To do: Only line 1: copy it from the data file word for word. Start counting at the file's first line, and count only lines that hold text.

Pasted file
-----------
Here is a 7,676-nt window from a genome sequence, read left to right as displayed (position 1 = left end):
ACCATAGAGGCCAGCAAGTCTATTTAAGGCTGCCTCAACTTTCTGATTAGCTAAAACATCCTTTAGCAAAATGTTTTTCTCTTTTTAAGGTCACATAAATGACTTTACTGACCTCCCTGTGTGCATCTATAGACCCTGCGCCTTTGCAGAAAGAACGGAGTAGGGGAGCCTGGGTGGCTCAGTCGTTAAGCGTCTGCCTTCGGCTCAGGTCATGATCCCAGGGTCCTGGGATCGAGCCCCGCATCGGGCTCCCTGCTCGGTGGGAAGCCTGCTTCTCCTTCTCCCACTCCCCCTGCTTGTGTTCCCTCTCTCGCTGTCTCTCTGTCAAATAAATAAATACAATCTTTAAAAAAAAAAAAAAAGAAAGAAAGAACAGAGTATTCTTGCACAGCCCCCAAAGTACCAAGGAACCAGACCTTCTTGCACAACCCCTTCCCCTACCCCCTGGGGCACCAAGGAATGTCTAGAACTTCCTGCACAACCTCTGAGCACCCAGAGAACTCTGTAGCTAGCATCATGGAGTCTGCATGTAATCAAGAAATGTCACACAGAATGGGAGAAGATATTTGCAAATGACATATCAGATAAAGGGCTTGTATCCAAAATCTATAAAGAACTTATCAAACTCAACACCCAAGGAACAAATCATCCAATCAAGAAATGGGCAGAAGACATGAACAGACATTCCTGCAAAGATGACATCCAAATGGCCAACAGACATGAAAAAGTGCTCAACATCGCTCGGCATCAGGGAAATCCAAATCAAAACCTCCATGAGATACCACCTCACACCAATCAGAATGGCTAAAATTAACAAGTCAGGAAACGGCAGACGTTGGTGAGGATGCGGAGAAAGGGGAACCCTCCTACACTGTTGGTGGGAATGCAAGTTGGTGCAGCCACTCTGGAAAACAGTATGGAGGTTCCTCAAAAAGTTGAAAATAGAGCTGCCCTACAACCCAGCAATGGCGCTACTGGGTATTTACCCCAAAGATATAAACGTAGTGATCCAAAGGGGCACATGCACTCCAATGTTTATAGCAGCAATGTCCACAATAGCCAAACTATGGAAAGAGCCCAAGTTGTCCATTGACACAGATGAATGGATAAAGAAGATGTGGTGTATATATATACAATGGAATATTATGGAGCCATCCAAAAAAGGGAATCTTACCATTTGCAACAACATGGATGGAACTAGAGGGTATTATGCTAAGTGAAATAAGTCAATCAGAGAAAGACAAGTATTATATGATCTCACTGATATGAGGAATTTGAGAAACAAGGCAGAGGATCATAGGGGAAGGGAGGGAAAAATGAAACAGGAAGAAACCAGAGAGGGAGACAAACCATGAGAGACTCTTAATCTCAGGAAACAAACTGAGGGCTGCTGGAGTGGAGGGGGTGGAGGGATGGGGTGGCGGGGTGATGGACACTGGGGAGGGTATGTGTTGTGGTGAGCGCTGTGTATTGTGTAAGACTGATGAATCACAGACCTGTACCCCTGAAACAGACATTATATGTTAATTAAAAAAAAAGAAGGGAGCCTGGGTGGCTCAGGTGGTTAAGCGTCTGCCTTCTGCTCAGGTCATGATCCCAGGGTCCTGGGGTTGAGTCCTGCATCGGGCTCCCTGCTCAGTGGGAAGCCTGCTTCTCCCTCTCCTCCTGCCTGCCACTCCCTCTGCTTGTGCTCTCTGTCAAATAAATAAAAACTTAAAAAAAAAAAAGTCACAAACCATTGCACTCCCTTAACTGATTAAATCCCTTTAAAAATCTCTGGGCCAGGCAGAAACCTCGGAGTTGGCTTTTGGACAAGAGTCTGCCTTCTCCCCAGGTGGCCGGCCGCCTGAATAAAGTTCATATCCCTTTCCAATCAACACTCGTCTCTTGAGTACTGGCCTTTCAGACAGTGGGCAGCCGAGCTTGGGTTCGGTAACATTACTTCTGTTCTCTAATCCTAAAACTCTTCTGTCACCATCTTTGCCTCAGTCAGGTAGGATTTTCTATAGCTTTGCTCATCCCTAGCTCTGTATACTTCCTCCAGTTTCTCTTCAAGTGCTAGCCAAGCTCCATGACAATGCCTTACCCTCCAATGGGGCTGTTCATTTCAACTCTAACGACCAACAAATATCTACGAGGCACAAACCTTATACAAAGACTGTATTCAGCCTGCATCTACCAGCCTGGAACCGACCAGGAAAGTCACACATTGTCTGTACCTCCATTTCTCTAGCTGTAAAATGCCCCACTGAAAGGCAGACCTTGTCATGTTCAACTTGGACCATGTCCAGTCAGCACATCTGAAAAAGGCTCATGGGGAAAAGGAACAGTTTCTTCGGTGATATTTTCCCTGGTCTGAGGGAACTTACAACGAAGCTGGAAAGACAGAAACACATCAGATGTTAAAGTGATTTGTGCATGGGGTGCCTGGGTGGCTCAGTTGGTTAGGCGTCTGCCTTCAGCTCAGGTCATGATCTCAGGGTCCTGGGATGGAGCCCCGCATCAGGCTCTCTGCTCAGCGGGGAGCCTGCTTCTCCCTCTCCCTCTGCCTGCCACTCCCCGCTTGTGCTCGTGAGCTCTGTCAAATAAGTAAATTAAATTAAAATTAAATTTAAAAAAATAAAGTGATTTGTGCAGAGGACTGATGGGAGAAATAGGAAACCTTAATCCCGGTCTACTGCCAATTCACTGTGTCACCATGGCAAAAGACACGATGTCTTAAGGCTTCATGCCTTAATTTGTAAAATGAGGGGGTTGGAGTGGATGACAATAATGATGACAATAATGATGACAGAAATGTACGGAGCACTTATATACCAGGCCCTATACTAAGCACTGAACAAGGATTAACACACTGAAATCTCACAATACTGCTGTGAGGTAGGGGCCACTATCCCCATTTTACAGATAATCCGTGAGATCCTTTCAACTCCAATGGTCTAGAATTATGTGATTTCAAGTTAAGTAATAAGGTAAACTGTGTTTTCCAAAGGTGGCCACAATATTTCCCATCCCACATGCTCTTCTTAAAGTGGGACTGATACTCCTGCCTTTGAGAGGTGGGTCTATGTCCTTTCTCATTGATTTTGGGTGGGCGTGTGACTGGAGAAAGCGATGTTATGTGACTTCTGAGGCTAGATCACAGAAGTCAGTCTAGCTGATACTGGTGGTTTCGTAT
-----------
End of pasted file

Here is a 7,676-nt window from a genome sequence, read left to right as displayed (position 1 = left end):